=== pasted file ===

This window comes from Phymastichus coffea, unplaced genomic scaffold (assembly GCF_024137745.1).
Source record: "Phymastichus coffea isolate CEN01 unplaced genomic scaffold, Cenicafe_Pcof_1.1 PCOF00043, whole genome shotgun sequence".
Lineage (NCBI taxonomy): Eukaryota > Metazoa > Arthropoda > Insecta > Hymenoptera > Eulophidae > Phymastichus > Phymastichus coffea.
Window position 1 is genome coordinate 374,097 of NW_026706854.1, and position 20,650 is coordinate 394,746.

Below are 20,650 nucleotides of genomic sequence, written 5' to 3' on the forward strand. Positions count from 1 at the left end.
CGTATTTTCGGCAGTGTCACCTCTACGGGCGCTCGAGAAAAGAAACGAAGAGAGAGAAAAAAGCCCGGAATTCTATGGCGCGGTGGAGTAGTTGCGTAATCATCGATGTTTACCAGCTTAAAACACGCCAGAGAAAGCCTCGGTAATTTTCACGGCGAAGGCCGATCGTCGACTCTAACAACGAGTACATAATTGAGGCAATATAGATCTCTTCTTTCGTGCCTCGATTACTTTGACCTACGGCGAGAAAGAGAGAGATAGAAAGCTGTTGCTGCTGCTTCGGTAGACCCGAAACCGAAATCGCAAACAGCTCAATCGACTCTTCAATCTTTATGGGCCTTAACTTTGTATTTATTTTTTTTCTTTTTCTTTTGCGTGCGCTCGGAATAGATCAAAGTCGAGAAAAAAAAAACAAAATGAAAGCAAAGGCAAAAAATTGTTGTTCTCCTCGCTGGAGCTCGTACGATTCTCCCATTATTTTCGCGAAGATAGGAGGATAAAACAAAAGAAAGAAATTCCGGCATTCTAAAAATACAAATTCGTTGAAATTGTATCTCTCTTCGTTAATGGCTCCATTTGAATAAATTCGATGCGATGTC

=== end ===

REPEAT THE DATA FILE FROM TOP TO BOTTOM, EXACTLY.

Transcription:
This window comes from Phymastichus coffea, unplaced genomic scaffold (assembly GCF_024137745.1).
Source record: "Phymastichus coffea isolate CEN01 unplaced genomic scaffold, Cenicafe_Pcof_1.1 PCOF00043, whole genome shotgun sequence".
Lineage (NCBI taxonomy): Eukaryota > Metazoa > Arthropoda > Insecta > Hymenoptera > Eulophidae > Phymastichus > Phymastichus coffea.
Window position 1 is genome coordinate 374,097 of NW_026706854.1, and position 20,650 is coordinate 394,746.

Below are 20,650 nucleotides of genomic sequence, written 5' to 3' on the forward strand. Positions count from 1 at the left end.
CGTATTTTCGGCAGTGTCACCTCTACGGGCGCTCGAGAAAAGAAACGAAGAGAGAGAAAAAAGCCCGGAATTCTATGGCGCGGTGGAGTAGTTGCGTAATCATCGATGTTTACCAGCTTAAAACACGCCAGAGAAAGCCTCGGTAATTTTCACGGCGAAGGCCGATCGTCGACTCTAACAACGAGTACATAATTGAGGCAATATAGATCTCTTCTTTCGTGCCTCGATTACTTTGACCTACGGCGAGAAAGAGAGAGATAGAAAGCTGTTGCTGCTGCTTCGGTAGACCCGAAACCGAAATCGCAAACAGCTCAATCGACTCTTCAATCTTTATGGGCCTTAACTTTGTATTTATTTTTTTTCTTTTTCTTTTGCGTGCGCTCGGAATAGATCAAAGTCGAGAAAAAAAAAACAAAATGAAAGCAAAGGCAAAAAATTGTTGTTCTCCTCGCTGGAGCTCGTACGATTCTCCCATTATTTTCGCGAAGATAGGAGGATAAAACAAAAGAAAGAAATTCCGGCATTCTAAAAATACAAATTCGTTGAAATTGTATCTCTCTTCGTTAATGGCTCCATTTGAATAAATTCGATGCGATGTC